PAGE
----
The Traumatization of Grief? A Conceptual Framework for Understanding the Trauma-Bereavement Interface

By Stroebe, Margaret; Schut, Henk et al. | The Israel Journal of Psychiatry and Related Sciences, January 1, 2001 | Go to article overview

The Traumatization of Grief? A Conceptual Framework for Understanding the Trauma-Bereavement Interface


Stroebe, Margaret, Schut, Henk, Finkenauer, Catrin, The Israel Journal of Psychiatry and Related Sciences


Abstract: Scientific opinion differs on whether pathological (or complicated, traumatic)) grief is an entity distinct from post-traumatic stress disorder. Some argue that it is different, and for the creation of a new category of pathological grief for the DSM system, while others consider bereavement and associated grief reactions to fall within the category of traumatic life events, for which the existing system would offer adequate classification. Although investigators have begun to explore similarities and differences in the trauma and bereavement domains, there is still confusion and lack of consensus about definitions and basic concepts. A conceptual framework, suggested here, may help bring clarity to the area. Our analysis shows that the lack of consensus about the nature of reactions and disorders of bereavement is due to concentration on different parts of the framework. Furthermore, the lack of differentiation between traumatic and non-traumatic bereavement has caused neglect of the unique features of non-- traumatic grief reactions. These components need further exploration, especially since extension of DSM classification is currently under consideration.

Introduction

It is important to establish how the two research fields of bereavement and trauma should be defined and conceptualized in relationship to each other. Should the phenomena be considered as separate entities, or should bereavement, being an extremely stressful life event, be included and analyzed among the broader range of devastating experiences that make up the category of traumatic life events? The decision taken on this issue has important consequences. For one thing, it affects judgements about the nature and categorization of pathological responses to trauma or bereavement. It also affects such matters as operationalization and selection of appropriate measurement instruments. Not least, the viewpoint taken will influence the choice of theoretical approach. Conversely, as it happens, the theoretical viewpoint taken by the researcher influences opinion whether bereavement phenomena should be considered as a separate, subsumed, or overlapping category, in relationship to those of trauma.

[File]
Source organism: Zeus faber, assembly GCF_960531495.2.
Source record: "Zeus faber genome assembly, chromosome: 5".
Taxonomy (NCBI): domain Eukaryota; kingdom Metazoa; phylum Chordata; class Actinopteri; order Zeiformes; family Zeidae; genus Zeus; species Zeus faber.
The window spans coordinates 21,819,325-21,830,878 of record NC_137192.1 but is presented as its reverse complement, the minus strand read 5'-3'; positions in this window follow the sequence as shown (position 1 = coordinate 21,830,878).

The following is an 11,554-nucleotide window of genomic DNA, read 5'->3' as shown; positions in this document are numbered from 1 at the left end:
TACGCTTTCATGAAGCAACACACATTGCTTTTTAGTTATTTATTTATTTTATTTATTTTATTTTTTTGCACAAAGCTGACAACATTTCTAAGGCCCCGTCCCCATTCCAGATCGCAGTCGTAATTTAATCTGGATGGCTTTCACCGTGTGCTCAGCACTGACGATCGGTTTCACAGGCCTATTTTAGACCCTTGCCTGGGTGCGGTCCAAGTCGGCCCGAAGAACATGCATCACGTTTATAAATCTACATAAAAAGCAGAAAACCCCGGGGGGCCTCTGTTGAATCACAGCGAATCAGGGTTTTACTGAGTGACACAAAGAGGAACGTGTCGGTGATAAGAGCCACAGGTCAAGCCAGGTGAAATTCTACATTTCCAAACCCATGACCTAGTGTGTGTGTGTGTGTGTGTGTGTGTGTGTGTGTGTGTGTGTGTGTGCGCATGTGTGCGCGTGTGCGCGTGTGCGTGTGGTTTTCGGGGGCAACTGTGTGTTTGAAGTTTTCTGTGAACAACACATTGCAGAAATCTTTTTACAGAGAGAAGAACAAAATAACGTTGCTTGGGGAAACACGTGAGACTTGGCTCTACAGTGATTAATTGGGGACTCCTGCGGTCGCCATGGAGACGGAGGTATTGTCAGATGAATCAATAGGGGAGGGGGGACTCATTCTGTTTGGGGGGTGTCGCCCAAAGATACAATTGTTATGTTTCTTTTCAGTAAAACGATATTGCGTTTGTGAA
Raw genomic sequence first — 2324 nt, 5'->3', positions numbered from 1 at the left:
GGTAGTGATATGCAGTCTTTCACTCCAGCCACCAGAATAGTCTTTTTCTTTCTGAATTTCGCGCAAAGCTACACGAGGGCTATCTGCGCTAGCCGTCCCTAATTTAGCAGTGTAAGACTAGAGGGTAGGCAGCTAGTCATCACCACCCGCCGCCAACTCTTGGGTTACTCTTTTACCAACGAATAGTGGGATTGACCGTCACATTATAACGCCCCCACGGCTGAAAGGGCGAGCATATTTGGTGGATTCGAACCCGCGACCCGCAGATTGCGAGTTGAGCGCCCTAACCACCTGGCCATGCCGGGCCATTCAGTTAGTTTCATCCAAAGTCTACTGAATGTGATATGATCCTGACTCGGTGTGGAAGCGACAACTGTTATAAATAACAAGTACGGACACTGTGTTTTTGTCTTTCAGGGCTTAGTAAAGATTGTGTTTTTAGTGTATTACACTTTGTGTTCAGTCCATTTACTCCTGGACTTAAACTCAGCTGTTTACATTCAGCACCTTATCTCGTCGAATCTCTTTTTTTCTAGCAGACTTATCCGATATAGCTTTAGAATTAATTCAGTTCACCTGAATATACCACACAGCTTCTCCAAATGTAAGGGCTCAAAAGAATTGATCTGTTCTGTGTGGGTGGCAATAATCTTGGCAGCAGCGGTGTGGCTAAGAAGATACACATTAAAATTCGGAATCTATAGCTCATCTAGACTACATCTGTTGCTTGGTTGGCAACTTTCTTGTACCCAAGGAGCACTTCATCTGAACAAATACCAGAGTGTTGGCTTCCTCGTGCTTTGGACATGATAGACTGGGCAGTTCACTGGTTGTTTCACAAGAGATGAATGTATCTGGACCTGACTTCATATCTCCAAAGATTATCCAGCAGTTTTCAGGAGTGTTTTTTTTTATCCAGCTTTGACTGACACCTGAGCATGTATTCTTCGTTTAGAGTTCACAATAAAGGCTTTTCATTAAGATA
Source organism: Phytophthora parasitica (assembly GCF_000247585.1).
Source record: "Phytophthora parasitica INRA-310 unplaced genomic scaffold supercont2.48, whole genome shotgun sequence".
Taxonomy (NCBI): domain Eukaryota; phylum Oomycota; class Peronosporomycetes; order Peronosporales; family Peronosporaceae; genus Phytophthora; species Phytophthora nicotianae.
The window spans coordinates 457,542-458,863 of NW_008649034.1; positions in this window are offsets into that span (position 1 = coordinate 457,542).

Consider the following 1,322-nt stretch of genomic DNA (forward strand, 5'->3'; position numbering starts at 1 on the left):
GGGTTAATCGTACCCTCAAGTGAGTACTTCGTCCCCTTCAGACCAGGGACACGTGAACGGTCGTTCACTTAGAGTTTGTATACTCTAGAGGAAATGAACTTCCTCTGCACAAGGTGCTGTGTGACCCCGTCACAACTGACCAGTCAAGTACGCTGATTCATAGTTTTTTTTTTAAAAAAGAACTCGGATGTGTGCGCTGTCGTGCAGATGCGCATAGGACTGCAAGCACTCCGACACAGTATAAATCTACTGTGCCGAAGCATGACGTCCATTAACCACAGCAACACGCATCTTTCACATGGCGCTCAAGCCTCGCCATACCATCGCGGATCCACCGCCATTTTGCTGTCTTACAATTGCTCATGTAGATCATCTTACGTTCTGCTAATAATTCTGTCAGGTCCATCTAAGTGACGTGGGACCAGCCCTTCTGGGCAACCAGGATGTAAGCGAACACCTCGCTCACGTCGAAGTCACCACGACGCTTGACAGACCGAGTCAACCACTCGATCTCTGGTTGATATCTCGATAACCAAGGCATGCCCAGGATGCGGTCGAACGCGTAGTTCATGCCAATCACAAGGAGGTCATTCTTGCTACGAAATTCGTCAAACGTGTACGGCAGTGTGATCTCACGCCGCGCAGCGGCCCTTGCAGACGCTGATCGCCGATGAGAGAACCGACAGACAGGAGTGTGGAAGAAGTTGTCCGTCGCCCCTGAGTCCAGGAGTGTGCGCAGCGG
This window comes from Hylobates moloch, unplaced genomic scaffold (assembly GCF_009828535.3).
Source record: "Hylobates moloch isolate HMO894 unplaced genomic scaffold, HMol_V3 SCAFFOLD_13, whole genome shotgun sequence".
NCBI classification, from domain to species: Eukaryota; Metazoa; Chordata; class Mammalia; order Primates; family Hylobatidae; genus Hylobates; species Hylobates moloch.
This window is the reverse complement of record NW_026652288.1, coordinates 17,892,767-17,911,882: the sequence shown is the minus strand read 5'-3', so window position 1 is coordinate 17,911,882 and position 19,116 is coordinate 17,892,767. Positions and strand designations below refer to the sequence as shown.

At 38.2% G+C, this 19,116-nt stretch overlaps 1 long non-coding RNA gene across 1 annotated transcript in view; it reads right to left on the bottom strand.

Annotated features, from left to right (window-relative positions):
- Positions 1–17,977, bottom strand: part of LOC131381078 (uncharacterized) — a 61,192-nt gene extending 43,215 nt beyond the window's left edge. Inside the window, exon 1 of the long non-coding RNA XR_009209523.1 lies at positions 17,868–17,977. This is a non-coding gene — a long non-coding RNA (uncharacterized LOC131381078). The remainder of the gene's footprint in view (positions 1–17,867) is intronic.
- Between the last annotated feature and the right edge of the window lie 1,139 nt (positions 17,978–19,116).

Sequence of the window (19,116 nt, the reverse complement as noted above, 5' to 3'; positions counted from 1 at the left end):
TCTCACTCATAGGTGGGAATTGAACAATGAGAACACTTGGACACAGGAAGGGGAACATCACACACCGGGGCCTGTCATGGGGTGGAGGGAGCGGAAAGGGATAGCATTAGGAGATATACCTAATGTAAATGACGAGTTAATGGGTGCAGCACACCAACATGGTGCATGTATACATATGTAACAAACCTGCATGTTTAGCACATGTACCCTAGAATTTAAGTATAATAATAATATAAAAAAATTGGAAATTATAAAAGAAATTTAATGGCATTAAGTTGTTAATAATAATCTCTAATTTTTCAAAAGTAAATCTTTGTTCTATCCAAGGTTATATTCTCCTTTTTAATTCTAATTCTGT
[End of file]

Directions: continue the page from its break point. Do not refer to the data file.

In fact, examination of research on bereavement and trauma across the decades shows systematic shifts in scientific thinking on this issue. The earliest work of bereavement failed to consider trauma. To trace this briefly: although Freud was interested in the impact of traumatic events on psychological functioning, this was not the subject of discussion in his classic article on bereavement, "Mourning and melancholia" (1). Rather, in this paper, which was to become the major landmark in the early history of scientific understanding of bereavement, he addressed the distinction between normal grief (translated as "mourning," see 2) and clinical depression ("melancholia"). Quite separately (although also of interest to Freud) attempts to understand traumatic experience were conducted in the context of the First World War, with cases of "shell shock" providing psychiatrists with good reason for scientific investigation. This early lack of direct comparison between the phenomena of trauma and bereavement continued through the 1940s with Lindemann's (3) similarly influential contribution "Symptomatology and management of acute grief." Many of Lindemann's respondents were survivors of a nightclub fire, which claimed lives. Although Lindemann described reactions as acute grief, it is evident that some survivors were traumatized as well as bereaved (cf. 4, discussed in 5) - and yet, no differentiation of these two influences on symptomatology was made by Lindemann.

The research fields developed along fairly separate lines throughout much of the Twentieth Century. Within the bereavement field, momentum grew with the work of Parkes (6) describing the specific consequences of loss of a loved one in adult life, while work on trauma fell within the more general study of psychosocial stress (7-9). …

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